“Gold Cadillacs, television cameras, photographers, newsmen, and Secret Service agents do not stand outside of a church in Thurmont for the average person,” the Catoctin Enterprise reported.

The church was the Thurmont United Methodist Church, where the Reverend Kenneth Hamrick was pastor.

Prior to the Easter service, Mrs. Hamrick had received a call from Camp David asking for her husband.

Rev. Hamrick was officiating at another church, but when he returned home, his wife had him to return the call. That is when he found out that he would have special guests during his service that day.

This visit apparently came about because of Mrs. Hamrick.

“Rev. Hamrick, a part-time White House employe[e], attended a staff reception last Christmas at which time Mrs. Hamrick had asked Mrs. Nixon to bring the President to her husband’s church sometime in the future,” The Frederick Post reported.

Not only did the president and first lady attend, but they were joined by Julie and David Eisenhower, former First Lady Mamie Eisenhower, and Tricia Nixon and her fiancée Edward Finch Cox.

“I didn’t mention their presence to others attending the services,” Hamrick told The Frederick Post. “I did mention the President, as well as other world leaders, in my prayers at the end of the service.”

Rev. Hamrick’s sermon dealt with the rejection of both Christ and Christianity in biblical and modern times.

Afterwards, Hamrick told the Catoctin Enterprise, “The President said the sermon was ‘very good, very pertinent’ and it appeared that I ‘had done my homework’.” He added that the first lady told him, “It made my Easter Day.”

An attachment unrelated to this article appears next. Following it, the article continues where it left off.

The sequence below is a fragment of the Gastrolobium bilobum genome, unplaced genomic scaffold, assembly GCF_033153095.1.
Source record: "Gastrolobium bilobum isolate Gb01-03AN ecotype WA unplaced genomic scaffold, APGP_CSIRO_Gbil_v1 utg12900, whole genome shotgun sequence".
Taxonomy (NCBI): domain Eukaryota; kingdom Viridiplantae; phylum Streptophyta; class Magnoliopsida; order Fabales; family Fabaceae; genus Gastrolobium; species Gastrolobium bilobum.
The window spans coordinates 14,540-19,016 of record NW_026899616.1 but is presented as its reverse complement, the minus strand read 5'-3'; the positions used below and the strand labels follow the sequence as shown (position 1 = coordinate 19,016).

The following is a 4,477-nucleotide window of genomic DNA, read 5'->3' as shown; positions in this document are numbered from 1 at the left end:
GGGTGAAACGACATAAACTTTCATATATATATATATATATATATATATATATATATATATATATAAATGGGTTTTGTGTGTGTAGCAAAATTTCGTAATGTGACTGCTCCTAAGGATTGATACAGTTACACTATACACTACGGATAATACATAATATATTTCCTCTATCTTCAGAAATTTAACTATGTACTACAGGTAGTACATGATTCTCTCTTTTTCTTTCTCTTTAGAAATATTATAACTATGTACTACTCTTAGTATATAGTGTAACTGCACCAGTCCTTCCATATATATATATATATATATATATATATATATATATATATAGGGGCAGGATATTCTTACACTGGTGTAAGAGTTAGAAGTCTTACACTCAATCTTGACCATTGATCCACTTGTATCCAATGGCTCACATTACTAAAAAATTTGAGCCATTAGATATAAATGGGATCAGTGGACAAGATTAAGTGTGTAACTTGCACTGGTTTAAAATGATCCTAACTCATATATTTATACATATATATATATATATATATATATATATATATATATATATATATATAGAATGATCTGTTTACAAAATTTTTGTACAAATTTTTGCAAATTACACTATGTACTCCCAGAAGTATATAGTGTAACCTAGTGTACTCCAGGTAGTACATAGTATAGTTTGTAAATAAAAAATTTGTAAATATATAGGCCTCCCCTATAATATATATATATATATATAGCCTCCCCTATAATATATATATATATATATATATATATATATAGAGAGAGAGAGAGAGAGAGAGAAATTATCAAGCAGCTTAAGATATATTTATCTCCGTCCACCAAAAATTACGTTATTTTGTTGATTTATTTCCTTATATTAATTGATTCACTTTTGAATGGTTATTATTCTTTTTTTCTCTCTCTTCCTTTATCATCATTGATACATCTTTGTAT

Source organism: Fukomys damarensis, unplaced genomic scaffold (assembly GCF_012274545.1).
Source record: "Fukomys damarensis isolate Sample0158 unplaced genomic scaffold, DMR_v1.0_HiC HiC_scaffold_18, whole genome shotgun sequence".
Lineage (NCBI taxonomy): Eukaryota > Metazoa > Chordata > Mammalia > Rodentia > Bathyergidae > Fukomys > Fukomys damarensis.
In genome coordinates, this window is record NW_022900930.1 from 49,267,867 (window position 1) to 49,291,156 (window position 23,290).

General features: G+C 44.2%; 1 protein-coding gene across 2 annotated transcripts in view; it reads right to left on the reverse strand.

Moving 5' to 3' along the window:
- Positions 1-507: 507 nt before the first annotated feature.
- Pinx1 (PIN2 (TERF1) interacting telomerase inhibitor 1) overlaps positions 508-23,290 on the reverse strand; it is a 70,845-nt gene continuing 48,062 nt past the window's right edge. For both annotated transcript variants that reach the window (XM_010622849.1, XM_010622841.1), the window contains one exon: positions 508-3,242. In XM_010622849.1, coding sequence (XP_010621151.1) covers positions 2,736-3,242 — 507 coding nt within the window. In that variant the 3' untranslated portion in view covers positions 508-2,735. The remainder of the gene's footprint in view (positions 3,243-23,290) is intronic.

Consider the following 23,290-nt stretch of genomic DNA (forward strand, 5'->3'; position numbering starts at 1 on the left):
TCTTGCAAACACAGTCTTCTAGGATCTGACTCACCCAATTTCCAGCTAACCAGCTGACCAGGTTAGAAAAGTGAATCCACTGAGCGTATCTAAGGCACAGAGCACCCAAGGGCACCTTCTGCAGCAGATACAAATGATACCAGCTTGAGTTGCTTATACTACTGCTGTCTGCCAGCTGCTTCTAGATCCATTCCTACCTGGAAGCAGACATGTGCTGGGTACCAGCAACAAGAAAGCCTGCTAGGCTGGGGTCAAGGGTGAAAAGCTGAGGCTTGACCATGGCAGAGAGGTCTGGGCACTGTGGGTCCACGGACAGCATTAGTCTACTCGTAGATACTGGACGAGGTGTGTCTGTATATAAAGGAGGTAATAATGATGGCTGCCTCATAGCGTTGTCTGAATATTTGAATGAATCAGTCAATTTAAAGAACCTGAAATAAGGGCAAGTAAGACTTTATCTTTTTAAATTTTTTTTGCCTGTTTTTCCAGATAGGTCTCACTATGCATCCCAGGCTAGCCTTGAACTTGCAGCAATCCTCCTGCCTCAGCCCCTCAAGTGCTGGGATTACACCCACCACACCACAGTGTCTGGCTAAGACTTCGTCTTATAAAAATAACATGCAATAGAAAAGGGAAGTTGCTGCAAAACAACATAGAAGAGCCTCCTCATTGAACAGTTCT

The Nixons and their guests then returned to Camp David for an Easter dinner. Two months later, Tricia Nixon and Edward Cox would return to Camp David to spend their honeymoon there after their June 12 wedding.

President Nixon enjoyed spending time at Camp David. It was a place where he could think, relax, and get work done. He had worked on his first acceptance speech as the Republican presidential nominee there as vice-president. Although John F. Kennedy won that election, Nixon would return to Camp David in 1968 as president.

W. Dale Nelson tells a story in The President Is at Camp David that Nixon speechwriter William Safire tried making a case to Nixon’s appointment secretary, Dwight Chapin, that the president should spend more time in the White House, not on an isolated mountain.

“Do you want to be the one who tells the president he can’t go to Camp David? Because it sure as hell isn’t going to be me,” Chapin said.

According to Nelson, when former President Dwight D. Eisenhower died in 1969, Nixon wrote his eulogy at Camp David. He made the decision to order troops into Cambodia during the Vietnam War there. He wrote his 1972 presidential nomination acceptance speech there.

The Nixons also spent Easter 1972 at Camp David. They also celebrated David Eisenhower’s 24th birthday during that Easter weekend.

by James Rada, Jr.

Emmitsburg Gets Three Burgesses in Four Months

Emmitsburg once went through three burgesses in the span of four months in 1939.

It began when Burgess Michael J. Thompson died unexpectedly on May 31. He had gone out walking through Emmitsburg, including stopping at the Hotel Slagle, before heading home. He had only been home a few minutes when the heart attack struck and he died about 12:20 p.m.

“Mr. Thompson had been in ill health for the last two years, and the attack this morning was third he has suffered within the last year,” The Frederick Post reported.

He was only sixty-one years old. He had been born in Waterbury, Connecticut, in 1877. He loved playing sports, but, in 1893, while playing football for Suffield Academy against Taft School, he broke his right leg. He healed, but then broke it again the following spring while sliding into second base during a baseball game.